Patriotic Music Star Accepts White House Invite, Shuts Down Critics


An invitation to the White House is an incredible honor, despite sports teams and athletes skipping out on celebrating their victories with the president.

But nothing is going to stop one “American Idol” finalist from performing on the White House lawn on Independence Day this year.

“I think it’s kinda a really unfortunate thing people can’t separate politics and patriotism,” Jax told TMZ.

The New Jersey singer went on to explain that she comes from a strong military background. Her 20-year-old younger brother is a marine and her father was a first responder during the 9/11 terror attack, Fox News reported.

“It’s really important thing for me to take this opportunity and be happy and honor my family,” she said. “I don’t think it’s about me and I don’t think it’s about the president of the United States. I think it’s about honoring our troops and honoring the birthday of our country.”

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She concluded, “I think it’s really important to keep that in mind and not to bring any politics into it.”

The July 4 concert on the south lawn of the White House will star singers Jax, Jonny Brenns and Sara Evans. It will air on the Hallmark Channel Wednesday as well.

Do you think more people should be honored to be invited to the White House?

President Donald Trump and first lady Melania Trump will reportedly be in attendance.

“I’m delighted to welcome this new addition to the annual White House July 4th celebration,” Melania Trump said in a statement. “Americans will be able to tune in from their homes and be part of the festivities.”

While we’ve seen countless athletes decide to associate a White House visit with approving of Trump and his policies, it is refreshing to see a singer speak out against people who she knows will criticize her for accepting the invitation.

Most recently, the Washington Capitals won the first Stanley Cup in franchise history, but forward Devante Smith-Pelly told Canada’s National Post that he doesn’t plan to visit the White House as long as Donald Trump is president.

“The things that he spews are straight-up racist and sexist,” Smith-Pelly said. “Some of the things he’s said are pretty gross. I’m not too into politics, so I don’t know all his other views, but his rhetoric I definitely don’t agree with.”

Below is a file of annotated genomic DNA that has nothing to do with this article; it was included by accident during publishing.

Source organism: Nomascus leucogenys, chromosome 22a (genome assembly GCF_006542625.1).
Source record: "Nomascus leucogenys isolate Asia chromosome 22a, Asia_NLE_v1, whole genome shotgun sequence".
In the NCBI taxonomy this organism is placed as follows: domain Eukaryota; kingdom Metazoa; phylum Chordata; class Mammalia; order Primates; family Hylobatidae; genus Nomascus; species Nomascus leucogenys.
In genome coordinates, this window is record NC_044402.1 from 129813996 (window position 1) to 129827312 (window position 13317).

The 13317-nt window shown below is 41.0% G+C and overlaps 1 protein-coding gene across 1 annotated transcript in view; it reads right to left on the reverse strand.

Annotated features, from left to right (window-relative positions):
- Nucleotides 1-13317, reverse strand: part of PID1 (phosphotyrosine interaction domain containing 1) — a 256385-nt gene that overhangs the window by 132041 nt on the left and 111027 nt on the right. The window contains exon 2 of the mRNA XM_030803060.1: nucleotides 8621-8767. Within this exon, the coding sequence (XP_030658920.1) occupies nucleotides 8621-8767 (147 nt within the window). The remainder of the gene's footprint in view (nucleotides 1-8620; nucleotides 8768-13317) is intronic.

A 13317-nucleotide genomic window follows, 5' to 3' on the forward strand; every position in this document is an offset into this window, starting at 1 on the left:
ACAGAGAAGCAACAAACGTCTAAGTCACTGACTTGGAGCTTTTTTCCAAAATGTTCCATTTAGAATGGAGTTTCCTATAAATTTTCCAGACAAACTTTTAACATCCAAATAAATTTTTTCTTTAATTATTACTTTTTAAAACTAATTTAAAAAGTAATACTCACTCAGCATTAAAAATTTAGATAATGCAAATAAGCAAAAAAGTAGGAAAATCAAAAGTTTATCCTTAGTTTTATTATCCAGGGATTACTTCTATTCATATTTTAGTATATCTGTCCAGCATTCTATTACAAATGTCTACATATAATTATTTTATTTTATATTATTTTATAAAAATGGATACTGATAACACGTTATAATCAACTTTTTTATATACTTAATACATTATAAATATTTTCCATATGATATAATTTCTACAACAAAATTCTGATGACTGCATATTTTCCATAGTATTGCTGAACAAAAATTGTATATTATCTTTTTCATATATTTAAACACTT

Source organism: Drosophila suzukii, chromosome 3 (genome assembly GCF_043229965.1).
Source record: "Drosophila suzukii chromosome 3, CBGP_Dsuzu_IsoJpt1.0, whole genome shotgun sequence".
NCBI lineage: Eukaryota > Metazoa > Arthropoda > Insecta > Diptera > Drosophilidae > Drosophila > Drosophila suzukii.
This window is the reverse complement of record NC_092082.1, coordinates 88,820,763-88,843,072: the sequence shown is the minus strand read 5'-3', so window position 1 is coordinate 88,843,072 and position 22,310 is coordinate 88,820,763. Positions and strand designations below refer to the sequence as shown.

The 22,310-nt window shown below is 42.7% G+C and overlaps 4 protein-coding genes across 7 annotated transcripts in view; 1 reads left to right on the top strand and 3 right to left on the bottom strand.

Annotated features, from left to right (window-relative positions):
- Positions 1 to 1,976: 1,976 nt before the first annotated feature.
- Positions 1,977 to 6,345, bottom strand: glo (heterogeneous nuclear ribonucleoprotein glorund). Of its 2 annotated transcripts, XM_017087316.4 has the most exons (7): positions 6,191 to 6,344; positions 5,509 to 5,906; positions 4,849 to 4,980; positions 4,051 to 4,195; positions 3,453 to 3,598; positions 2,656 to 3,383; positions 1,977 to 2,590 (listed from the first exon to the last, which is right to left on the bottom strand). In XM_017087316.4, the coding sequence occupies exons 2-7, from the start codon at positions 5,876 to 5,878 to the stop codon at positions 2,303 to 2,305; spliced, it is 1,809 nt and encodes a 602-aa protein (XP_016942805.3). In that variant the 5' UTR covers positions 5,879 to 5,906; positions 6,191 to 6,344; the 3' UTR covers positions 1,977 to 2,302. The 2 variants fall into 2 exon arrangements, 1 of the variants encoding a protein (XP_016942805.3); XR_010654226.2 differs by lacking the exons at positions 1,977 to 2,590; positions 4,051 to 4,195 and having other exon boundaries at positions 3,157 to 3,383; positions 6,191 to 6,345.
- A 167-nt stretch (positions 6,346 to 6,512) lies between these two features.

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Jax, on the other hand, knows this is “an opportunity I just can’t pass up.”

“If it was Barack Obama, if it were Hillary, if any president or anybody in the world was inviting me to perform on the lawn at the White House, it’s an opportunity I just can’t pass up,” Jax told TMZ.

“It’s such an honor and such an incredible place. Who in their lifetime gets to say that they get to sing at the White House?”

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Erin Coates was an editor for The Western Journal for over two years before becoming a news writer. A University of Oregon graduate, Erin has conducted research in data journalism and contributed to various publications as a writer and editor.
Erin Coates was an editor for The Western Journal for over two years before becoming a news writer. She grew up in San Diego, California, proceeding to attend the University of Oregon and graduate with honors holding a degree in journalism. During her time in Oregon, Erin was an associate editor for Ethos Magazine and a freelance writer for Eugene Magazine. She has conducted research in data journalism, which has been published in the book “Data Journalism: Past, Present and Future.” Erin is an avid runner with a heart for encouraging young girls and has served as a coach for the organization Girls on the Run. As a writer and editor, Erin strives to promote social dialogue and tell the story of those around her.
Tucson, Arizona
Graduated with Honors
Bachelor of Arts in Journalism, University of Oregon
Books Written
Contributor for Data Journalism: Past, Present and Future
Prescott, Arizona
Languages Spoken
English, French
Topics of Expertise
Politics, Health, Entertainment, Faith